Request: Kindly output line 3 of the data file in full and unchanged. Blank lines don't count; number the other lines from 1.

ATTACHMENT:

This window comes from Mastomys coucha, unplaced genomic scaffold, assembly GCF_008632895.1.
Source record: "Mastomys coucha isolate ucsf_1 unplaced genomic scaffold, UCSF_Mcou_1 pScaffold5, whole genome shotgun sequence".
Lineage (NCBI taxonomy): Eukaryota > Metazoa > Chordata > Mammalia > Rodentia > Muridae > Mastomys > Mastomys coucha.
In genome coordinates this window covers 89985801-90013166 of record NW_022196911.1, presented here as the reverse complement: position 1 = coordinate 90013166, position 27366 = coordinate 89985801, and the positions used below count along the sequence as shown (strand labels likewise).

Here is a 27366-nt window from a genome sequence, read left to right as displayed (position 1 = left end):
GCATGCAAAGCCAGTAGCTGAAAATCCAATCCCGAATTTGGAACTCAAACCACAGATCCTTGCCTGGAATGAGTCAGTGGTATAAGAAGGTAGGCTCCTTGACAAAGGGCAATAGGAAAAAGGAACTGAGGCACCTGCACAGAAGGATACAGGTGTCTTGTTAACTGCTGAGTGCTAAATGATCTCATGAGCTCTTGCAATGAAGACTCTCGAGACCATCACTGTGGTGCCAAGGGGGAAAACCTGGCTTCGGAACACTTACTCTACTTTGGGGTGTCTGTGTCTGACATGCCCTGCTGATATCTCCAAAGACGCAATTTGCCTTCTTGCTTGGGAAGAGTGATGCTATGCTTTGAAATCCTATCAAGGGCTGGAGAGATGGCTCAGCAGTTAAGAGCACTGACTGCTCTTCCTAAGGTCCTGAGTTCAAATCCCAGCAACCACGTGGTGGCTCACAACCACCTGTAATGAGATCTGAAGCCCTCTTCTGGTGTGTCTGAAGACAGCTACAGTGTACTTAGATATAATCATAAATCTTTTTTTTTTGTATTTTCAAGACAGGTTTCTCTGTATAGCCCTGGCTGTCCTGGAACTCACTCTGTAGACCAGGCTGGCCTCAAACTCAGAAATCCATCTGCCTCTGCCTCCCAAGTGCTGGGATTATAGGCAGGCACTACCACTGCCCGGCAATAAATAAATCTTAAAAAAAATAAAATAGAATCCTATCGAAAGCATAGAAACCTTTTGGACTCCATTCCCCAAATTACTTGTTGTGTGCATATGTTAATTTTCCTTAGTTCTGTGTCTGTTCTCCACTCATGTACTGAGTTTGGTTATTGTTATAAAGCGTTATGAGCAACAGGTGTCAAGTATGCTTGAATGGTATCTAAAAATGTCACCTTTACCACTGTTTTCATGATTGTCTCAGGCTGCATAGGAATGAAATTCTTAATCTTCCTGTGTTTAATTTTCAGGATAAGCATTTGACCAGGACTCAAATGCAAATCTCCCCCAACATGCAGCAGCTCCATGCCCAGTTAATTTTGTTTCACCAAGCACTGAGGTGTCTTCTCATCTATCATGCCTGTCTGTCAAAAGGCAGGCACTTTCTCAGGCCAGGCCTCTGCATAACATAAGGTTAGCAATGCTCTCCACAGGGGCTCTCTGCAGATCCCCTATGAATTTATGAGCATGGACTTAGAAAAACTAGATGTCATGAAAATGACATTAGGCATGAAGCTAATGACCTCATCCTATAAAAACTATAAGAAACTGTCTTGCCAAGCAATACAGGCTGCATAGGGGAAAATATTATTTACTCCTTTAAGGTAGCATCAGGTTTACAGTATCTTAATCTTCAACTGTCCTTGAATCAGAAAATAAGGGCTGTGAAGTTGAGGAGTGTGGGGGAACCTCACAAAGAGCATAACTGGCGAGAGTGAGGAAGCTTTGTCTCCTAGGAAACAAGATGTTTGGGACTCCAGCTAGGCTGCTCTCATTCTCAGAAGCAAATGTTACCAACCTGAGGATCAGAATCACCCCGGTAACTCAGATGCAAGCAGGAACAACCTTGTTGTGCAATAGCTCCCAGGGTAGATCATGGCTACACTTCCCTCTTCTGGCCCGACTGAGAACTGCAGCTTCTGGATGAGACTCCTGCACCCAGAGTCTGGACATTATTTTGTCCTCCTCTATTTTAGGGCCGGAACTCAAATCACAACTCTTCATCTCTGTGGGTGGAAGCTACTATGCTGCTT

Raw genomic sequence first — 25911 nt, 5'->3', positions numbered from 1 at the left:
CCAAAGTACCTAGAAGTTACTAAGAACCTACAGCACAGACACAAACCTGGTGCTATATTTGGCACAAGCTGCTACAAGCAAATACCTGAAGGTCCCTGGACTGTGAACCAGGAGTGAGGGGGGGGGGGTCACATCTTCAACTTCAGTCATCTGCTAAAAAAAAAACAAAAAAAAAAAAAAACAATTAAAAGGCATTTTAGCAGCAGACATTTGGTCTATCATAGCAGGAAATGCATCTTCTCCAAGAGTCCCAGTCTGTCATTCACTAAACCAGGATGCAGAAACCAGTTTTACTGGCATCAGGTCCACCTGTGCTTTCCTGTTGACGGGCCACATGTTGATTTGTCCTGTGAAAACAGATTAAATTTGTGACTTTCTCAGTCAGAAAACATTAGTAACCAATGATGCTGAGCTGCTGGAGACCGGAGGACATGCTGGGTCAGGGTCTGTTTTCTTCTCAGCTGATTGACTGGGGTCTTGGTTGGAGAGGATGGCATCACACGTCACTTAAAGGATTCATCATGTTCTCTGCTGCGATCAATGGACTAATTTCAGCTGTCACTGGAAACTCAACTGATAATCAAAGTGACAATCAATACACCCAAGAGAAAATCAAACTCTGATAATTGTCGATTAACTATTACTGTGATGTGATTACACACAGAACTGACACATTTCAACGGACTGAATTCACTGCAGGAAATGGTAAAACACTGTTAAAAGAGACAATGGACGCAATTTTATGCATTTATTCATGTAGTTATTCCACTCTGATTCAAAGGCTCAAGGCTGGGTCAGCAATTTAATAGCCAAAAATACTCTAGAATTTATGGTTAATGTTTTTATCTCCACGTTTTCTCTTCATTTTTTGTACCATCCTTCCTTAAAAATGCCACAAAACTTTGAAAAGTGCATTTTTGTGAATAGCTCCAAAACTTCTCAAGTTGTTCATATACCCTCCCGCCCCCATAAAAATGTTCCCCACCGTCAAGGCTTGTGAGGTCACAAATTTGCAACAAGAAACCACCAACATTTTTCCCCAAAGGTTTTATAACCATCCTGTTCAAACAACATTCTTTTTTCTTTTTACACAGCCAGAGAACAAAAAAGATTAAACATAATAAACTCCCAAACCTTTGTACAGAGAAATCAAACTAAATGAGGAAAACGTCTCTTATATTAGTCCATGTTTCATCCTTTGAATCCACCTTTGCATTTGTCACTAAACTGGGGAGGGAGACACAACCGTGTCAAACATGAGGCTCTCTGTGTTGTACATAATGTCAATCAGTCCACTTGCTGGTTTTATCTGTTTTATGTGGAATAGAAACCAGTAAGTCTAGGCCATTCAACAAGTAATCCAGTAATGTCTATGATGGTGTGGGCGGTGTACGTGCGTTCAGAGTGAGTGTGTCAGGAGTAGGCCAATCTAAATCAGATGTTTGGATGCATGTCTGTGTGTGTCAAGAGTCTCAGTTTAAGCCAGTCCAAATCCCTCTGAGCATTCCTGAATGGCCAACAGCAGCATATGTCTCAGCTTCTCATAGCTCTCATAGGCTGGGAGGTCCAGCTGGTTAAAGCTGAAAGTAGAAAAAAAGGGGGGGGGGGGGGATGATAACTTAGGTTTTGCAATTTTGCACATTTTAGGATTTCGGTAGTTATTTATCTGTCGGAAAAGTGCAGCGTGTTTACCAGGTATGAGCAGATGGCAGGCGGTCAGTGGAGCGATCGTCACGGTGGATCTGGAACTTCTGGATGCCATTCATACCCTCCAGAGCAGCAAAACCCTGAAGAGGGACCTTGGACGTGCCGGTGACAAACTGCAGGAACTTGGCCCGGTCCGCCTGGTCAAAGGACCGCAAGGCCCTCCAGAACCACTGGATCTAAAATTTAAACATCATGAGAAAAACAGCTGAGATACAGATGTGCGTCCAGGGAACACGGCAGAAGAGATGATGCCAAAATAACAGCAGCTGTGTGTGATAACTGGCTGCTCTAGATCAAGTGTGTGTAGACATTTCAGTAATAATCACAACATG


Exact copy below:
Lineage (NCBI taxonomy): Eukaryota > Metazoa > Chordata > Mammalia > Rodentia > Muridae > Mastomys > Mastomys coucha.